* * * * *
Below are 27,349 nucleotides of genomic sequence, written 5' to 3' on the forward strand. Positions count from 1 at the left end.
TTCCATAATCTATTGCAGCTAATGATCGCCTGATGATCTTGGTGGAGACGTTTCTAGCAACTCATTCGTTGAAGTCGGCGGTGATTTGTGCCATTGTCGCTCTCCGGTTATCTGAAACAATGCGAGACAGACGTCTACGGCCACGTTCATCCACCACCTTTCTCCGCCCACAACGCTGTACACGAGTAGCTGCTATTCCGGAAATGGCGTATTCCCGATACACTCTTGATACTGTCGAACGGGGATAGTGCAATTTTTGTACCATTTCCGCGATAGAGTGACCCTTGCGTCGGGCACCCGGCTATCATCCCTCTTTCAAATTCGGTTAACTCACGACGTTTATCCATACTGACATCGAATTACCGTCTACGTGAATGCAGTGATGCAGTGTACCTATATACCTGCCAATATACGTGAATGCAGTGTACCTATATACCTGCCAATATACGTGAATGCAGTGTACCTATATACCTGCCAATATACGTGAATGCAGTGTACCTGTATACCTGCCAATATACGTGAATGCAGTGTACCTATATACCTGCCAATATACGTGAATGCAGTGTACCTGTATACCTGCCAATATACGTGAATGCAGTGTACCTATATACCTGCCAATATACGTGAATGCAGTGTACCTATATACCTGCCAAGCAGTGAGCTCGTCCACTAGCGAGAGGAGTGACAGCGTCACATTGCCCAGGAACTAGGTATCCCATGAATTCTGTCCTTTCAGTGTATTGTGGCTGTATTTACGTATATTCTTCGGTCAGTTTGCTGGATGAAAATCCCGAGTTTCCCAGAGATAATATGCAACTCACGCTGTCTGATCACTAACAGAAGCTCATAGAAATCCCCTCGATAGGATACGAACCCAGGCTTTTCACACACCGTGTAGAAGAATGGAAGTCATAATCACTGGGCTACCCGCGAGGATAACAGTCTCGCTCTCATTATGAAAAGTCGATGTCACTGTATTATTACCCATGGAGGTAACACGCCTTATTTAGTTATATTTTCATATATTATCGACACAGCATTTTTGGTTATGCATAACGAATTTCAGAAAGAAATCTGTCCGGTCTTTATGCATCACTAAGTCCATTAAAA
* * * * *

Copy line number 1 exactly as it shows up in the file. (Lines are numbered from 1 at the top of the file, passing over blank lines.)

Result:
Below are 27,349 nucleotides of genomic sequence, written 5' to 3' on the forward strand. Positions count from 1 at the left end.